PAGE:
The best known members of the group are tobacco etch virus (TEV) and potato Y virus (PVY). At present most is known about the gene products of TEV and their expression. Thus, the following sections deal mainly with this virus. The main features of the TEV genome are:(i) a VPg is attached to the 5' end. (ii) a 5' non-coding region of 144 nt rich in A and U; (iii) a single large ORF of 9161 nt initiating at residue 145-147, which could encode for a polyprotein with about 3000 amino acids (about 340 K); and (iv) a 3' untranslated region of 190 bases terminating in a poly(A) tract.

    In the case of TEV the specificity of NIa is mediated by interaction between a binding site pocket around the active site and a heptapeptide motif, consisting of strictly and structurally conserved residues between the P6 and P1 positions of the cleavage site (Dougherty et al., 1989). Results of in vitro experiments indicate that processing sites flanking the 6 K protein and NIa are cleaved preferentially in cis, whereas other sites are processed efficiently in trans (Carrington and Dougherty, 1988).

    The 49 K NIa protein is actually a polyprotein consisting of a proteinase domain (27 K) near the C terminus and a VPg (21 K) near the amino terminus (Dougherty and Parks, 1991). The VPg domain is attached covalently to the 5' terminus of viral RNA via a phosphodiester linkage with Tyr-62 (Murphy et al., 1990). The N-terminal domain also contains a nuclear localisation signal that directs the majority of NIa molecules to the nucleus of infected cells (Carrington et al., 1991).

    Evidence indicates that NIa catalyses internal cleavage at a rate much slower than that at other NIIa-mediate cleavage sites, most likely as a result of a sub optimal context of the cleavage site. While other NIa-mediated cleavage sites in the TEV polyprotein contain conserved Tyr and Gln residues at the P3 and P1 positions, respectively, the internal NIa site contains Thr and Glu (Dougherty and Parks, 1991).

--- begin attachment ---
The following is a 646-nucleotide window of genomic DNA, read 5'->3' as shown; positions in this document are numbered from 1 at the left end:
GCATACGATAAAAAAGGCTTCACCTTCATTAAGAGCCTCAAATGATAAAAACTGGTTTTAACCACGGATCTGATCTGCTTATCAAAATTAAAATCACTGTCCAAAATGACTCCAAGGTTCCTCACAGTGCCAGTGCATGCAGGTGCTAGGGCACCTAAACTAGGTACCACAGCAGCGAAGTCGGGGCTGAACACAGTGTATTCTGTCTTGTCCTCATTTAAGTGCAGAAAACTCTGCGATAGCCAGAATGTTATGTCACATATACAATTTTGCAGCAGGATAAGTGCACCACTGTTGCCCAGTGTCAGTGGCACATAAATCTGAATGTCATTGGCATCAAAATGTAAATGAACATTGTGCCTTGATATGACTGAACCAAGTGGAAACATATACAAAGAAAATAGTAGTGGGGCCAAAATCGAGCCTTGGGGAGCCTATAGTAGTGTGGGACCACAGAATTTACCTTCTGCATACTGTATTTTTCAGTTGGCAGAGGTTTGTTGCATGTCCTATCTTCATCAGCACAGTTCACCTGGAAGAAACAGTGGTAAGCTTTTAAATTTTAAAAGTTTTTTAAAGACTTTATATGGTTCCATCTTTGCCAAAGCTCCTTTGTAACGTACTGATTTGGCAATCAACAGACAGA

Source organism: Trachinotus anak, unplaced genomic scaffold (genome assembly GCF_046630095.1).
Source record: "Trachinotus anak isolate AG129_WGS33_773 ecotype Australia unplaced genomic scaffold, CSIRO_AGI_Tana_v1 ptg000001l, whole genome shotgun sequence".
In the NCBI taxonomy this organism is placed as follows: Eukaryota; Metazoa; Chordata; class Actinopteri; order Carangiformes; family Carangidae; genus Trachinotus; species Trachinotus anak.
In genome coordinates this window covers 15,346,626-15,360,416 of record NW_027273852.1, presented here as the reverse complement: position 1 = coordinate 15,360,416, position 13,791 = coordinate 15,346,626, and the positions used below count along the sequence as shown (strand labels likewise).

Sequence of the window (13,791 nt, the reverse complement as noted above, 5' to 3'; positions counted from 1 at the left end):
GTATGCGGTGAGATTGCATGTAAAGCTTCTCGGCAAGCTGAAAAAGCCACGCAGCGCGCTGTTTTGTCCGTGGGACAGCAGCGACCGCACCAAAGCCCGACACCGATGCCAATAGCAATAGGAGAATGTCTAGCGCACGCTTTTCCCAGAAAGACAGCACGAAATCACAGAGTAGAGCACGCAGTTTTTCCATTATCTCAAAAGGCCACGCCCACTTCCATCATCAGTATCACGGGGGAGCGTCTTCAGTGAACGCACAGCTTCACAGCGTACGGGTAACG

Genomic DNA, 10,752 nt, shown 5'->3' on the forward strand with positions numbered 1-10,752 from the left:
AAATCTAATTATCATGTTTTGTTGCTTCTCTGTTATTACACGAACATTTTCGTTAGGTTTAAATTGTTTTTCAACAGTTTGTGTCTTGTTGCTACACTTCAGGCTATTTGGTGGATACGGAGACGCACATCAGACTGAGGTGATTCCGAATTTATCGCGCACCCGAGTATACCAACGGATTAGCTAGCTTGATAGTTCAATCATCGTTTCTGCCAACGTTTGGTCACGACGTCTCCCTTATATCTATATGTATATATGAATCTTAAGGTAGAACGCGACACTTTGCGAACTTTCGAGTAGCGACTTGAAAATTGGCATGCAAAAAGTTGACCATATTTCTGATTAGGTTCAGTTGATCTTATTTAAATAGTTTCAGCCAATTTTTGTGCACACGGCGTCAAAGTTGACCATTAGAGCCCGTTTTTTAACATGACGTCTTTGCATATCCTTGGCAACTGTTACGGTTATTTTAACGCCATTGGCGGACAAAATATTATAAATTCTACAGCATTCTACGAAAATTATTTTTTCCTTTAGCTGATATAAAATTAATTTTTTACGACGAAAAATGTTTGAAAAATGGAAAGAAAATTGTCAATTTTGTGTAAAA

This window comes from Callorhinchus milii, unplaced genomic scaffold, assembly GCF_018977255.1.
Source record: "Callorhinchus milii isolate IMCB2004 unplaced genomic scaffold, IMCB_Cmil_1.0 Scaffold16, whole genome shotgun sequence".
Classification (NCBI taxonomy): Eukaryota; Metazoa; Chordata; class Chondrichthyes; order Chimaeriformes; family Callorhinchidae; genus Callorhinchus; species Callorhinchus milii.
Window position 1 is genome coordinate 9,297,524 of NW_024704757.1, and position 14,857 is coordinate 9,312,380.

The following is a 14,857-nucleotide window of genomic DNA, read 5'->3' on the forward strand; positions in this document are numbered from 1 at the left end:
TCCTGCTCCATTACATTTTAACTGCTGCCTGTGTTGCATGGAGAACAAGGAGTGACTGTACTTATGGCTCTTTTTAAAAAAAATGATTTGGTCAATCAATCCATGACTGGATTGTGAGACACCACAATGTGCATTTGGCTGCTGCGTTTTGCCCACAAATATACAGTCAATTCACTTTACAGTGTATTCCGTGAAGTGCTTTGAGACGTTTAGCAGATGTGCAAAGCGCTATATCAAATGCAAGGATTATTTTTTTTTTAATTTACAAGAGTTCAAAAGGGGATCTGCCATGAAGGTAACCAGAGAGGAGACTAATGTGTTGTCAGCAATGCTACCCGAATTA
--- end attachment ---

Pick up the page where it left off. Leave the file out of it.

Read-through protein

    The first cistron in the genomic viral RNA may have a "leaky" termination codon (UAG or a UGA) that can be suppressed by a host transfer RNA (tRNA), thereby permitting some of the ribosomes to read through into a downstream cistron as a result, giving rise a second longer functional polypeptide (see Figure 1a, Figure 1d.

    For the tobamoviruses, tobraviruses, tombusviruses, carmoviruses and for RNA1 of soilborne wheat mosaic furovirus (SBWMV), this read-through process allows synthesis of the putative polymerase, and for RNA2 of SBWMV, RNA1 of pea enation mosaic virus and the luteoviruses, the termination codon of the capsid protein gene is overcome to allow synthesis of a longer protein involved in transmission, virus assembly or other functions (Zaccomer et al., 1995).

    The read-through process requires at least two elements. First, a suppressor tRNA; the nature of a possible candidate has been proposed for TMV (Beier et al., 1984;Zerfass and Beier, 1992a) and for tobacco rattle tobravirus (Zerfass and Beier, 1992b). Second, the nucleotide context surrounding the termination codon and in particular the two downstream codons appear important for readthrough of TMV RNA in vivo (Skuzeski et al., 1991) and in vitro (Valle et al., 1992)

    Translational frameshift

    Ribosomal frameshifting is a strategy frequently employed by various organisms to produce more than one protein from overlapping reading frames. It may occur in either direction. A shift in the 3' direction (+1 frameshift) has been described in the yeast retrotransposon Ty (Belcourt and Farabaugh, 1990), whereas a shift in the 5' direction (-1 frameshift) has been demostrated for retroviruses (Vickers and Ecker, 1992), luteoviruses (Prufer et al., 1992;García et al., 1993) and RCNMV (Xiong et al., 1993).